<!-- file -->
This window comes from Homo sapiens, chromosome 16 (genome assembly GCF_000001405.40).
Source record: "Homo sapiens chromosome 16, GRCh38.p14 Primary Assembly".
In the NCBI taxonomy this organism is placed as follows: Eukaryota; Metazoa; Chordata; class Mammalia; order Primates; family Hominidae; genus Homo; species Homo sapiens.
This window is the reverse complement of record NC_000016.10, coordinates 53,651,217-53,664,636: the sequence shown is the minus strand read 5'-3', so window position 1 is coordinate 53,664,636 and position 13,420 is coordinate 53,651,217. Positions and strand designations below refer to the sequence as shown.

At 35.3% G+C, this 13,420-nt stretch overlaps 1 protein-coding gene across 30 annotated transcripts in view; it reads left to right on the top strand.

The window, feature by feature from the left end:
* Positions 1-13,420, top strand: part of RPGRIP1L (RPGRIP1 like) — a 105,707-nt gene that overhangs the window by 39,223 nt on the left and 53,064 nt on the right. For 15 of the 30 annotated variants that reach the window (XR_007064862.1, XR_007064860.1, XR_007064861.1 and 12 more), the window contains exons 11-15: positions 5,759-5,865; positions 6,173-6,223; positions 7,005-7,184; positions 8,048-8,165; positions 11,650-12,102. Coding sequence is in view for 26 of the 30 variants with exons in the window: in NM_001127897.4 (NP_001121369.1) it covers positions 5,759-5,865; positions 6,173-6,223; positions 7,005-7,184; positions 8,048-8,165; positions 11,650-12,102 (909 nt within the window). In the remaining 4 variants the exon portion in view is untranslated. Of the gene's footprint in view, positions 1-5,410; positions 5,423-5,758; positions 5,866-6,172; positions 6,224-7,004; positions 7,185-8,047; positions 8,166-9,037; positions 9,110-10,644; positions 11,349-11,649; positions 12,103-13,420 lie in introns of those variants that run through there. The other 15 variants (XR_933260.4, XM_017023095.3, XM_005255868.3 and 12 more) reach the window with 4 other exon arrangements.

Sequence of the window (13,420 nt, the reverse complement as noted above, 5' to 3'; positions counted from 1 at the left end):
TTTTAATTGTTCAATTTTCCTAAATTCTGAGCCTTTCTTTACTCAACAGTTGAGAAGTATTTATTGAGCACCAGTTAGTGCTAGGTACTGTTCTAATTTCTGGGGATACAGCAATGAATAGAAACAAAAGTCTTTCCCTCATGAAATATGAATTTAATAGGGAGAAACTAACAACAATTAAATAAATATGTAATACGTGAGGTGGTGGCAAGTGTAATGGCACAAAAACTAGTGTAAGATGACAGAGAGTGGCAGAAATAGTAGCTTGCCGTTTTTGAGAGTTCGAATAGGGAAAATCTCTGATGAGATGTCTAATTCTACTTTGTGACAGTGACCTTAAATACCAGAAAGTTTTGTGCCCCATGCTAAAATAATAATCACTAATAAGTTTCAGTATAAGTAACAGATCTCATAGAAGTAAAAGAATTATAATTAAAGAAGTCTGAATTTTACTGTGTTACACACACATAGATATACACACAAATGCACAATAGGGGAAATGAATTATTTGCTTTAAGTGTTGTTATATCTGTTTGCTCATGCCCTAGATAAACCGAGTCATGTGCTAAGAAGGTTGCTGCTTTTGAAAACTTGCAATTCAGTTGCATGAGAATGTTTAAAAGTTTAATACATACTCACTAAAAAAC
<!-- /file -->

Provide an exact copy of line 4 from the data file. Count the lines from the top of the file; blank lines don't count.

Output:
This window is the reverse complement of record NC_000016.10, coordinates 53,651,217-53,664,636: the sequence shown is the minus strand read 5'-3', so window position 1 is coordinate 53,664,636 and position 13,420 is coordinate 53,651,217. Positions and strand designations below refer to the sequence as shown.